All of our fun snow has melted in town, and what's left up high is consolidating during the sunny 40 degree days. Good news is that it refreezes over night, and the more traveled trails are a nice mix of ice and consolidated snow. Perfect to get the pointy things out and walk around.
Greybeard mountain is short 15 minutes drive from my house and has been the easiest way to put some elevation change into my legs while carrying a pack. I've hiked Pisgah a bunch too, but the loops are longer, as are the drives. The past two weekend out at Greybeard I've ran into the same guy training for Denali. I'm not alone in my use of this little convenient stomping ground.
We dropped the car at Sawahee Rd, and made our way up the pavement to Greybeard trail, and opted for the steeper direct route rather than the old rail tressel line. Tressel takes forever, and you don't get to see Greybeard Falls. Plus, its a training hike, bring on the steep.
Reached the ridge line that leads to the Greybeard summit proper, and found lots of deep snow. A few different parties had made various levels of progress along it, but eventually we were postholing in a lone set of footprints.
Ed calling for a pizza up on the ridge. Greybeard offers a clear shot to Mt. Mitchell and apparently an At&t tower.
Mt. Mitchell, highest peak east of the Missippi, and probably the least dramatic, especially because its covered in cell towers. Mmmm...pizza.
Self portrait up at the Greybeard Summit. That big vein on my forehead looks uncannily like the shadowed ridgelines in the background. Must be working too hard in the deep wet snow.
Maybe the namesake of Greybeard? Lots of this long foliose lichen (yeah I have a masters in Ecology) hanging everywhere on the weather stunted trees of the ridge.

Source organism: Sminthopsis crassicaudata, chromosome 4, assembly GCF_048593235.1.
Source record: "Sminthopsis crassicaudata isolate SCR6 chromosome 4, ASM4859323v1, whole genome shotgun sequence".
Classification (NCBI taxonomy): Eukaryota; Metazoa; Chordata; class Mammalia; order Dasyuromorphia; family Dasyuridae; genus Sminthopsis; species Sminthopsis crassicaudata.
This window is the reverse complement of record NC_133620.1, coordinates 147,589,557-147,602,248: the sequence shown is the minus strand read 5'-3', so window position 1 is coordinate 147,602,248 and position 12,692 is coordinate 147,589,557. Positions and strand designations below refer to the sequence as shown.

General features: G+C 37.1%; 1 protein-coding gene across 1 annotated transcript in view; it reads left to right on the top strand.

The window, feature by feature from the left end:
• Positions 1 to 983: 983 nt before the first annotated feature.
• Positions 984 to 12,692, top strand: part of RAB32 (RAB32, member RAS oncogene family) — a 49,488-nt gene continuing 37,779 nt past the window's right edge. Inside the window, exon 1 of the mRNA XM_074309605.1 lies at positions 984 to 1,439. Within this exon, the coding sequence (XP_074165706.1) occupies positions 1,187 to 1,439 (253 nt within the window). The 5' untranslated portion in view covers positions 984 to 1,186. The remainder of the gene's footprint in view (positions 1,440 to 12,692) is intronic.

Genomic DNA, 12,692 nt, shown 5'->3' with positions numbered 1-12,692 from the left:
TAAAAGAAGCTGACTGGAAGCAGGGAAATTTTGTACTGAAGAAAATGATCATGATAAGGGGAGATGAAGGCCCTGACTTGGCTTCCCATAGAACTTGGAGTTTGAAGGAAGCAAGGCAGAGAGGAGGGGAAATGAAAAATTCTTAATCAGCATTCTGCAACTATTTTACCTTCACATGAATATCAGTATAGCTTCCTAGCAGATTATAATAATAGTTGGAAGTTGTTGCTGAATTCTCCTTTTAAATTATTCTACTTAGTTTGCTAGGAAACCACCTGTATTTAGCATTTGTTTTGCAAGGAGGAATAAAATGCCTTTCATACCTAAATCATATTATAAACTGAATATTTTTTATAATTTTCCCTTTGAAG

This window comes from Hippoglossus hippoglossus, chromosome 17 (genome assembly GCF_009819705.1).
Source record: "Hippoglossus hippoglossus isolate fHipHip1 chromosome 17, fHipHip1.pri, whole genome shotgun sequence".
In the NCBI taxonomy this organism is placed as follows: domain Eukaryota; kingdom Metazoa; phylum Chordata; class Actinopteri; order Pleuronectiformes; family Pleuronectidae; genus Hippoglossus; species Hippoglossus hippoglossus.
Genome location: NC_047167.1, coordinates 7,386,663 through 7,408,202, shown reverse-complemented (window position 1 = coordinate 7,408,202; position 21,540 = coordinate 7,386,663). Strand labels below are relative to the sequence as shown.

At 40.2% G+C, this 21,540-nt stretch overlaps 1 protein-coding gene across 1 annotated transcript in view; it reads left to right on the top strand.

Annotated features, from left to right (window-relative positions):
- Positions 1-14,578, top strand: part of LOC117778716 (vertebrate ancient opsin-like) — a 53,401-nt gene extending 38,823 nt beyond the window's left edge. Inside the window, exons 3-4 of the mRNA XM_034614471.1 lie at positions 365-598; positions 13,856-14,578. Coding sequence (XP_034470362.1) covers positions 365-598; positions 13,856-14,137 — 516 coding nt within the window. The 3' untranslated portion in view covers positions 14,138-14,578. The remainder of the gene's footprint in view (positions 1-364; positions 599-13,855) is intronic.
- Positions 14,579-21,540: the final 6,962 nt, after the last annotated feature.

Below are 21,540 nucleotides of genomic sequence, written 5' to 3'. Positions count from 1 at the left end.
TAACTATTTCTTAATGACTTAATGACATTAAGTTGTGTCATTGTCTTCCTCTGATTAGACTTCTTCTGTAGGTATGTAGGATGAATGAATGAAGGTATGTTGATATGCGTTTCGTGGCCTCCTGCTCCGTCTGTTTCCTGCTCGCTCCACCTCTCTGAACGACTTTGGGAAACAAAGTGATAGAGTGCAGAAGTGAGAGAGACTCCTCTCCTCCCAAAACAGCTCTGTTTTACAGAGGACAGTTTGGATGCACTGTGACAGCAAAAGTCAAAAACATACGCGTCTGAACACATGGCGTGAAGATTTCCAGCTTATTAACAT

Change of footwear for the descent. We took the West Ridge trail down, and apparently no one else had. So rather than posthole through the deep snow, I took the until then useless 8 lbs off my back and strapped on the worlds largest snowshoes.
In lieu of any discernible trail, we stuck to the mantra of "stay on the ridge" and occasionally caught a blaze or two. Ed hadn't really snowshoed before, and after a fun hour or so of sliding down in giant feet he concluded that snowshoeing was a blast. Remembering my 5 hour slog over 2 miles on the eventually aborted approach to Crestone last winter, I assured him it isn't usually this fun.
That's it for training hikes. I've run out of time. Right now the second bedroom is a OCD stack of various layering options all getting pared down to fit into a duffel bag and keep me comfortable climbing alpine rock at 14-15k, as well as full on midnight start mountaineering at 20k. Trying not to bring down the entire closet and haul it around Ecuador, so some tough decisions are being made. Adding to the mix is a week at the beach after my climbing.
What does one pack for 0 ft above sea level and 20,565 feet above sea level?